In social gatherings, I am often asked how often I visit my parents. Matter of fact-ly, I answer that they both passed several years back. I am then asked the reason for their premature passing, to which I also answer matter of fact-ly, with the appropriate response.
Most times the conversation ends with ‘Sorry for your loss’. I respond by saying ‘Thank you. I am fine now”. End of conversation, and we move on to other things.
I had invited some folks over (new to our neighborhood) and some of us were hanging out in the kitchen, when the aforementioned conversation started to take place. I had barely responded to how my parents had passed, when she cut me off and started to talk about the health problems in her family. She went into detail about how they made multiple trips to the hospital and the various medications her peeps were on and so on. I nodded and expressed my sympathy.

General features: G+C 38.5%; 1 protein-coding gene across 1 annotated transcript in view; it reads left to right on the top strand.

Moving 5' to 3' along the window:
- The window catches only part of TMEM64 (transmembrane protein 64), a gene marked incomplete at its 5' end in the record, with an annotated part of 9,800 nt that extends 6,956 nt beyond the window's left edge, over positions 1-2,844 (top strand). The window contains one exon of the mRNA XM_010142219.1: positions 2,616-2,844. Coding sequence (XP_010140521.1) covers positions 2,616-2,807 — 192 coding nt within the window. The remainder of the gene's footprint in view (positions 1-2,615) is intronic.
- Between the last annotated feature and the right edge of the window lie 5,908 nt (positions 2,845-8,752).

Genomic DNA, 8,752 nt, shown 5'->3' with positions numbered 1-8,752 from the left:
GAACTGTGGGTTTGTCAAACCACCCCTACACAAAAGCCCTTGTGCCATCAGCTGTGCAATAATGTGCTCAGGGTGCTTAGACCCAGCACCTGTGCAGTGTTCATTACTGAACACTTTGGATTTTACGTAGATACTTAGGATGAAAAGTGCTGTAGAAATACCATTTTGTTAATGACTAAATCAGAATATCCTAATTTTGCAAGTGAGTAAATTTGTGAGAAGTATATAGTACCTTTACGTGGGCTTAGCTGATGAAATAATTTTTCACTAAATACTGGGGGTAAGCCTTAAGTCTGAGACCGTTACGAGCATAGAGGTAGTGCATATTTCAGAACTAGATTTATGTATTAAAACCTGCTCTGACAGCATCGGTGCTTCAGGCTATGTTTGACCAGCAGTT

A close family friend recently lost her husband. She had been very close to my family and had visited us when my parents were still around. I called her to express my condolences. Usually people talk about the pain and I patiently listen. She was talking about how the past several months had been difficult – more difficult than what my parents went through during their last years. She said that my parent’s health issues were nothing compared to her family’s. Her son who is the same age as me went through emotional trauma far greater than me, she said.
It was a James Bond moment for me – I was shaken and stirred by both incidents. ( I know 🙂
I would have liked it if they had not compared their problems to mine. I would have liked it if they had paused and found a different time to share their thoughts on the subject of pain and passing. I would have liked it if people had responded with compassion instead of a sense of ‘ mine is bigger than yours’.